Lakeland - With another week of temperatures expected to reach highs of 30-degrees Celsius throughout the Lakeland region, paired with low chances of rainfall, producers are growing more concerned, says Janice Boden, Manager of Agricultural Services for the MD of Bonnyville.
“We need rain no doubt about it and there doesn’t seem to be much forecasted in the upcoming weeks,” said Boden, last week. “This heat wave could definitely affect crop yields this year – I have spoken with some producers and they are worried.”
Near the end of June, a weather phenomenon referred to as a ‘heat dome’ caused extreme dry and hot conditions due to a high-pressure system in the upper atmosphere. This led to numerous locations across Alberta and the Prairies breaking historic daily temperature records in late June and early July.
The province reported 38 historic highs on June 29 alone, according to Environment Canada.
After visiting fields throughout the district, Boden’s findings have not been positive.
“What I have observed in the field is patchy, less vegetative canola, the peas appear to almost be frozen in time, cereals appear to be heading out early, and forages seem to be doing just ‘OK’ so far,” she says.
Following another week of above average weather, no substantial precipitation has fallen in the region, which has led to farmers’ growing concerns for both their crops and livestock.
“Mother Nature once again has us on the hot seat,” said Boden.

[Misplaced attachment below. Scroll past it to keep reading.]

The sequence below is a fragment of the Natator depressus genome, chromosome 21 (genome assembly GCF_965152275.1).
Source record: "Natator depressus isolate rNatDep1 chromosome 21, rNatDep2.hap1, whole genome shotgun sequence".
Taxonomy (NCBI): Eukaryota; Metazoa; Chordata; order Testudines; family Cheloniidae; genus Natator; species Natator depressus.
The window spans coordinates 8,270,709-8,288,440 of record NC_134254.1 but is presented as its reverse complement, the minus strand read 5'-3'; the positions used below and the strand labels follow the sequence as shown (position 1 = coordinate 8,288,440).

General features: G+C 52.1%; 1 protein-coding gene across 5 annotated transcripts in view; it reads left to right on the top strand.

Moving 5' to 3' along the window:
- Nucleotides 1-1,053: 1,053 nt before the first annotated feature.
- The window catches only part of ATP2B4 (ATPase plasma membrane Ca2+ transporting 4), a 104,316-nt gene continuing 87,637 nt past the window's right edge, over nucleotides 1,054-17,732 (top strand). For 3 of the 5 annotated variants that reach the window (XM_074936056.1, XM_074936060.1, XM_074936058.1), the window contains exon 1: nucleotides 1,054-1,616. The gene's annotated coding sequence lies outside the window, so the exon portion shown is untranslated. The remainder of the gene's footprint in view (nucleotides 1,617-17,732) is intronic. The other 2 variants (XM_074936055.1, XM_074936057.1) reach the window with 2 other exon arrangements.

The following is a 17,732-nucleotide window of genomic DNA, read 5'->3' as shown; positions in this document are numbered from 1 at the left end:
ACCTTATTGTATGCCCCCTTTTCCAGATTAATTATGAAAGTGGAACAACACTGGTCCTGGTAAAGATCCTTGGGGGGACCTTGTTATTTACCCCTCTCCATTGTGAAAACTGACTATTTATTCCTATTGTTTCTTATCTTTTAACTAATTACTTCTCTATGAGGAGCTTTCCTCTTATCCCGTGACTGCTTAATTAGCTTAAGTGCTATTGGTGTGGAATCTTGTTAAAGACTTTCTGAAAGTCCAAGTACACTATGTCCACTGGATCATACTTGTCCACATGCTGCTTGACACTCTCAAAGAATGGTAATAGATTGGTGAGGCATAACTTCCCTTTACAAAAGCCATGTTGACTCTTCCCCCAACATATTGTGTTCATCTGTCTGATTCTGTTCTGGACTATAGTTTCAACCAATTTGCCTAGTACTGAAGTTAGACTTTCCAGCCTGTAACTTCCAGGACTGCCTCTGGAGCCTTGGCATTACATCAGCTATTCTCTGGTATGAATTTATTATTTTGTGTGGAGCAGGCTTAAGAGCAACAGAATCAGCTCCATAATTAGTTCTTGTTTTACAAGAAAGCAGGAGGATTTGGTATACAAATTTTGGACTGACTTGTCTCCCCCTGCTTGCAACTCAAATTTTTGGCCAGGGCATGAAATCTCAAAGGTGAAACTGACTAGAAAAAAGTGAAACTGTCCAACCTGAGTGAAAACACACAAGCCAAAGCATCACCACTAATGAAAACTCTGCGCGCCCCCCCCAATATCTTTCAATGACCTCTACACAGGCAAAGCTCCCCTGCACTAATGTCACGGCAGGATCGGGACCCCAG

The only way she sees producers being able to salvage what has been left by last week's scorching temperatures is a drop in temperature and rain.
Heat stress test
Other issues were also faced by farmers during the peak of the heat, said Kellie Nichiporik, Environmental Program Manager at Lakeland Agricultural Research Association (LARA).
“Many producers were out cutting and making hay during the heat dome, which would produce extremely dry hay, (which) may be lower in quality due to the maturity of the hay stand,” Nichiporik explained.
Crops throughout the region are already showing signs of heat stress and early maturation, she said, and “without any timely rains in the forecast, many of the cereal crops will also be hit hard.”
Canola, a crop commonly grown throughout the region is also one of the most susceptible to rising temperatures and is beginning to show signs of “heat blast.” This is due to above seasonal daytime and overnight temperatures that have been consistent over the last few weeks, resulting in canola growing empty pods and being unable to pollinate, Nichiporik said.
This could leave growers with reduced yields.
With weather not showing signs of reprieve or moisture, many more crops are expected to suffer with potentially longer-term implications.
Currently, “pastures are not growing well in the heat, as many grasses go dormant to try to survive the extended dry, hot weather,” Nichiporik explained, adding that “long-term, there may be quite a bit of loss of biodiversity in the field, as some stressed plants such as alfalfa may not recover or regrow.”